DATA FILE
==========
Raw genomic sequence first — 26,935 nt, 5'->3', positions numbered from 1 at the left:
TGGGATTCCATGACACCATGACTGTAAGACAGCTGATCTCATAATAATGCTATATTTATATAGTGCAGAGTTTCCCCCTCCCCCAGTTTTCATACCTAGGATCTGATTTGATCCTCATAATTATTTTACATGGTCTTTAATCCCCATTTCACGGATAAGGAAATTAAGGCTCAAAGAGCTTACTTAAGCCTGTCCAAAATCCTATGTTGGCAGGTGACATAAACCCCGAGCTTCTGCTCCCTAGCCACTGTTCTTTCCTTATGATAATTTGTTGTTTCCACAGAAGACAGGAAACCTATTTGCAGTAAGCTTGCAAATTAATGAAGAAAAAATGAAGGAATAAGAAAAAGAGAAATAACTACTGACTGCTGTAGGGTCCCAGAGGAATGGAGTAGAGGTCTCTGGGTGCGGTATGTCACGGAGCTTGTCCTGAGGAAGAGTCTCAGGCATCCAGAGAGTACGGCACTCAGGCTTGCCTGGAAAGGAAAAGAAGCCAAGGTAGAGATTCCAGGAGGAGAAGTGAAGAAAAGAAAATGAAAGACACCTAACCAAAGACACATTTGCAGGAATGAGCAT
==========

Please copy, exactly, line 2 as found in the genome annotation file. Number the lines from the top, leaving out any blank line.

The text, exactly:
TGGGATTCCATGACACCATGACTGTAAGACAGCTGATCTCATAATAATGCTATATTTATATAGTGCAGAGTTTCCCCCTCCCCCAGTTTTCATACCTAGGATCTGATTTGATCCTCATAATTATTTTACATGGTCTTTAATCCCCATTTCACGGATAAGGAAATTAAGGCTCAAAGAGCTTACTTAAGCCTGTCCAAAATCCTATGTTGGCAGGTGACATAAACCCCGAGCTTCTGCTCCCTAGCCACTGTTCTTTCCTTATGATAATTTGTTGTTTCCACAGAAGACAGGAAACCTATTTGCAGTAAGCTTGCAAATTAATGAAGAAAAAATGAAGGAATAAGAAAAAGAGAAATAACTACTGACTGCTGTAGGGTCCCAGAGGAATGGAGTAGAGGTCTCTGGGTGCGGTATGTCACGGAGCTTGTCCTGAGGAAGAGTCTCAGGCATCCAGAGAGTACGGCACTCAGGCTTGCCTGGAAAGGAAAAGAAGCCAAGGTAGAGATTCCAGGAGGAGAAGTGAAGAAAAGAAAATGAAAGACACCTAACCAAAGACACATTTGCAGGAATGAGCAT